Last week I wrote in anticipation of hearing Karl Amadeus Hartmann’s Concerto funèbre played by Gil Shaham at the Philharmonic and promised a report. It’s not an immediately ingratiating work, and I look forward to the broadcast for further acquaintance. James Keller’s notes mention references to Mahler, Bartók, Stravinsky, Berg, Webern, and Hindemith, and when I went backstage I had to admit that I missed them. Gil’s eyes brightened and he played a passage containing an instantly recognizable quote from Stravinsky’s concerto. He hopes to record the piece, and perhaps my ears will be attuned to Hartmann’s allusions by that time.

MTT’s American Mavericks at Carnegie

My most highly anticipated concerts of the season are upon us: Michael Tilson Thomas’s American Maverick’s series, in celebration of the San Francisco Symphony’s centennial season, the first of which are listed below and will continue through the week. Twentieth-century American masters Ives, Ruggles, Cowell, Varèse, Cage, Feldman, and Adams in the big hall with full orchestra during the coming week. Then on Thursday and Friday in Carnegie’s mid-size Zankel Hall, members of the SFSO will perform works by Harry Partch, Lou Harrison, David Del Tredici (his Syzygy, which Michael told me 40 years ago was a masterpiece), Steve Reich, Lukas Foss, and New York premieres of hot-off-the-press works by Musical America’s 2012 Composer of the Year Meredith Monk, Mason Bates, and Morton Subotnick.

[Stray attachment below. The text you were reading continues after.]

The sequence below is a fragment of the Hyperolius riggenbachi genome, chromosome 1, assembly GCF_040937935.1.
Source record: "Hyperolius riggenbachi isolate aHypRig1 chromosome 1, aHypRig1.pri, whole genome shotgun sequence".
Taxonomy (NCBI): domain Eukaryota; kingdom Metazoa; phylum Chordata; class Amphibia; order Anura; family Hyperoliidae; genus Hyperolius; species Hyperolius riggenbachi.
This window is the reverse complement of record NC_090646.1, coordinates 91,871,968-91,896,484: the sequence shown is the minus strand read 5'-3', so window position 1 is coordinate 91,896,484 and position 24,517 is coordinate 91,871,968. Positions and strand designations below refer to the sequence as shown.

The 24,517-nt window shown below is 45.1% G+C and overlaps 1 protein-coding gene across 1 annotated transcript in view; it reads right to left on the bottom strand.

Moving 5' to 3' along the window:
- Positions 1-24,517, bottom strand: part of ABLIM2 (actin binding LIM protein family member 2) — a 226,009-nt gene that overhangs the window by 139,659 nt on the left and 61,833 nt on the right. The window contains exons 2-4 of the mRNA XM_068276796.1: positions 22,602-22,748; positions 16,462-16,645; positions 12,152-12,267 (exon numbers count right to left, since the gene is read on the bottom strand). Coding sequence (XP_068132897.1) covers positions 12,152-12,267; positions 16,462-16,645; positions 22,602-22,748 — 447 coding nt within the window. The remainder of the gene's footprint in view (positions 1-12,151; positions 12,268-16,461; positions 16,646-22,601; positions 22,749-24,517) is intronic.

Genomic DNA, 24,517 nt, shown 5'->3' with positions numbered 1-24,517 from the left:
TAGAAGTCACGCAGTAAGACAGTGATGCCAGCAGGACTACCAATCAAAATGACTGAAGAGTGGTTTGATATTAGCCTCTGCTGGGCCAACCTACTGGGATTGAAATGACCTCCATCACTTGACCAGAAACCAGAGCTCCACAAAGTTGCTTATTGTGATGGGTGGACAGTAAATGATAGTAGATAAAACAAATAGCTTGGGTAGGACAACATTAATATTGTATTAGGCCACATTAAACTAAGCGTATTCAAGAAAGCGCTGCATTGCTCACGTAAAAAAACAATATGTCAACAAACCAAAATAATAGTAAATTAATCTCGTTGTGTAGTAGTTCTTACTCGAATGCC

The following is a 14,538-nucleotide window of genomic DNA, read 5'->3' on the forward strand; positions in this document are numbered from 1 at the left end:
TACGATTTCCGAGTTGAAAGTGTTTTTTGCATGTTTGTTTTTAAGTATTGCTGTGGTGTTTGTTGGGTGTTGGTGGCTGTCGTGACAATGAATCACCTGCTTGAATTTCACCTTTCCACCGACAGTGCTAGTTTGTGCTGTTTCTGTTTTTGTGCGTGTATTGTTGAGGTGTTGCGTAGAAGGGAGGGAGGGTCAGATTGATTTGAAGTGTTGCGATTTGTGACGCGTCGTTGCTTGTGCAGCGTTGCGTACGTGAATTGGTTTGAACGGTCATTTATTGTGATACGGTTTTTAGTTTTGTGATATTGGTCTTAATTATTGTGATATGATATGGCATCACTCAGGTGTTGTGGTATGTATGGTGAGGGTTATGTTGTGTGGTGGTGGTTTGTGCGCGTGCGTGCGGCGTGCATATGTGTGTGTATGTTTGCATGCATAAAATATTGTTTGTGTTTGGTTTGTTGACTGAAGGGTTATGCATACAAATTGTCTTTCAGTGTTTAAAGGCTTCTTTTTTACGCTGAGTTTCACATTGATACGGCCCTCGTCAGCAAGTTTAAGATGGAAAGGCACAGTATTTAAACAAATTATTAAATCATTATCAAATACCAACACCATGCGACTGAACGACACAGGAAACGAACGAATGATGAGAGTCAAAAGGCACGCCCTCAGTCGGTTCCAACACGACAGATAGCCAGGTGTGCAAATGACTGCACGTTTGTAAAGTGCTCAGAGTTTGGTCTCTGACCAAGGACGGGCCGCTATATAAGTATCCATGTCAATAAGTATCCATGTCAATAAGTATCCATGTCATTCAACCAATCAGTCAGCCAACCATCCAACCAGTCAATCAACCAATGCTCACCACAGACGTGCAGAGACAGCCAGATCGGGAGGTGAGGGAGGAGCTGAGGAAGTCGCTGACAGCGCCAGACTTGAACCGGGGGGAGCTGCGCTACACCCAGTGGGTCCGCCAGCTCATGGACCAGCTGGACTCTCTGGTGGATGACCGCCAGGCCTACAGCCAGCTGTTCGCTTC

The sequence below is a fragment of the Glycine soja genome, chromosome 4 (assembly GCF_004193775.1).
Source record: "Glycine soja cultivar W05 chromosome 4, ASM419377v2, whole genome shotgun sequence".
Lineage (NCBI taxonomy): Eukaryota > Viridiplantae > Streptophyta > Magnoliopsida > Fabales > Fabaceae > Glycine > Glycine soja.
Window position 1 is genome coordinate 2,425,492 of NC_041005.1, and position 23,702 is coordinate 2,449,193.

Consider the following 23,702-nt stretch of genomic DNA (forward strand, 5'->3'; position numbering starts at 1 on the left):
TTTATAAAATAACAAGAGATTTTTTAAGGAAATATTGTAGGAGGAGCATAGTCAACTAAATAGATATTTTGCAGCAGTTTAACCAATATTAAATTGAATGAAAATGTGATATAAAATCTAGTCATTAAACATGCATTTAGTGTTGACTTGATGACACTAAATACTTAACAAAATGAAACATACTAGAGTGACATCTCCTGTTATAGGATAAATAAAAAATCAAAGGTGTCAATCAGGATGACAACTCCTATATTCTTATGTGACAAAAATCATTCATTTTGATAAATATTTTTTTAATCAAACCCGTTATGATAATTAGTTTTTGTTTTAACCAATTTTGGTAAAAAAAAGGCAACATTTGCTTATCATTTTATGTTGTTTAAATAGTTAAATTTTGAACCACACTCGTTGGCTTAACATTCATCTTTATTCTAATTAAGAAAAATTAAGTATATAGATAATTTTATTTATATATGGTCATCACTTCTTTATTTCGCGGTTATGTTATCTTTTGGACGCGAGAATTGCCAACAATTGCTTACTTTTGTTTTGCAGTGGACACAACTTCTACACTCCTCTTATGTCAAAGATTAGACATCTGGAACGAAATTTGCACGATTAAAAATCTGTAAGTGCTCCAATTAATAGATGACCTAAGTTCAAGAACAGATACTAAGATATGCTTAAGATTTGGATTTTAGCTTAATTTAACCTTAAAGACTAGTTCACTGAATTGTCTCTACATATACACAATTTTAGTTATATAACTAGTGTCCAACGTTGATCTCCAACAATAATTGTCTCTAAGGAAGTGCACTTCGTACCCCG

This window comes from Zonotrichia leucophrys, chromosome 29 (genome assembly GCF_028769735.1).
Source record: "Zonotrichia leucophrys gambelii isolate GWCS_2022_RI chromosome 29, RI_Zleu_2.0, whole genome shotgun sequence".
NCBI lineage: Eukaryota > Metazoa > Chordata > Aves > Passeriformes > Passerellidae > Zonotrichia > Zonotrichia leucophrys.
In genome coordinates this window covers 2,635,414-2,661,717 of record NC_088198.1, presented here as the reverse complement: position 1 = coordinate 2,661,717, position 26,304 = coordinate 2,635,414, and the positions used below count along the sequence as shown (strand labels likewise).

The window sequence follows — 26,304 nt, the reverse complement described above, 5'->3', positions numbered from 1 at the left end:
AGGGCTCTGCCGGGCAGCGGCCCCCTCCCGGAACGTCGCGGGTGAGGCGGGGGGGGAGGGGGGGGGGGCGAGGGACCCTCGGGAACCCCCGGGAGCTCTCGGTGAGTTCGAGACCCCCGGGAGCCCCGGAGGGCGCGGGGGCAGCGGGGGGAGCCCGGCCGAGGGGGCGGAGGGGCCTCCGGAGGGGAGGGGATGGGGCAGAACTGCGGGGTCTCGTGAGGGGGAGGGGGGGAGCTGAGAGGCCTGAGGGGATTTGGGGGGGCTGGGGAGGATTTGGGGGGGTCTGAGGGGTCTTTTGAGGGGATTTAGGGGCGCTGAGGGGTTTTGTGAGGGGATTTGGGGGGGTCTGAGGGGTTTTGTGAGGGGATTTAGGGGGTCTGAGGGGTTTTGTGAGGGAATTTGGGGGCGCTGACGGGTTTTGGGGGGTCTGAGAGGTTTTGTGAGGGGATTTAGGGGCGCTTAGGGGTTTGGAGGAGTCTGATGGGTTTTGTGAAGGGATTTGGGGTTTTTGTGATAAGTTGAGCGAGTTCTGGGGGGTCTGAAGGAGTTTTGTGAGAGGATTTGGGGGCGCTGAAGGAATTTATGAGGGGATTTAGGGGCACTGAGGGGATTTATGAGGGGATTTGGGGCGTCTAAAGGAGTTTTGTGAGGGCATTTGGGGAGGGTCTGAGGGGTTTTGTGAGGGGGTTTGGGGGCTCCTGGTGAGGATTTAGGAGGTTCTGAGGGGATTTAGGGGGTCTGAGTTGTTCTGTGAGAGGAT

Looking Forward

My week’s scheduled concerts:

3/21 Rockefeller University. Rachel Barton Pine, violin. Paganini: Caprices (24).

3/25 Avery Fisher Hall at 3:00. Murray Perahia, piano. Bach French Suite No. 5. Beethoven: Sonata No. 27, Op. 90. Brahms: Klavierstücke, Op. 119. Schubert: Sonata in A, D. 664. Chopin: Polonaise in C-sharp minor; Prelude in F-sharp minor; Mazurka in C-sharp minor; Scherzo in C-sharp minor.

3/25 Zankel Hall at 7:30. Ensemble ACJW/David Robertson; Moran Katz, clarinet. Wagner: Siegfried Idyll. Ligeti: Chamber Concerto for 13 Instruments. Adams: Gnarly Buttons. Haydn: Symphony No. 8 (“Le soir”).

3/26 Zankel Hall. So Percussion. Works by Cage, Cenk Ergün, Matmos, Dan Deacon, and Jason Treuting.

3/27 Carnegie Hall. San Francisco Symphony/Michael Tilson Thomas; St. Lawrence String Quartet; Joan La Barbara, Meredith Monk, Jessye Norman, vocalists. Cage: Selections from Song Books. Cowell: Synchrony. Adams: Absolute Jest. Varèse: Amériques.

3/28 Carnegie Hall. San Francisco Symphony/Michael Tilson Thomas; Emanuel Ax, piano. Ruggles: Sun-Treader. Feldman: Piano and Orchestra. Ives: A Concord Symphony (orch. Brant).

Thinking About the Future

Monday, January 9th, 2012

By Alan Gilbert

On January 4 the Philharmonic made a very important announcement: Matthew VanBesien has been named the next Executive Director of the Orchestra. I feel very positive about this choice, as I was quoted as saying, but here I want to discuss some of the thoughts that have come to my mind in the wake of the announcement.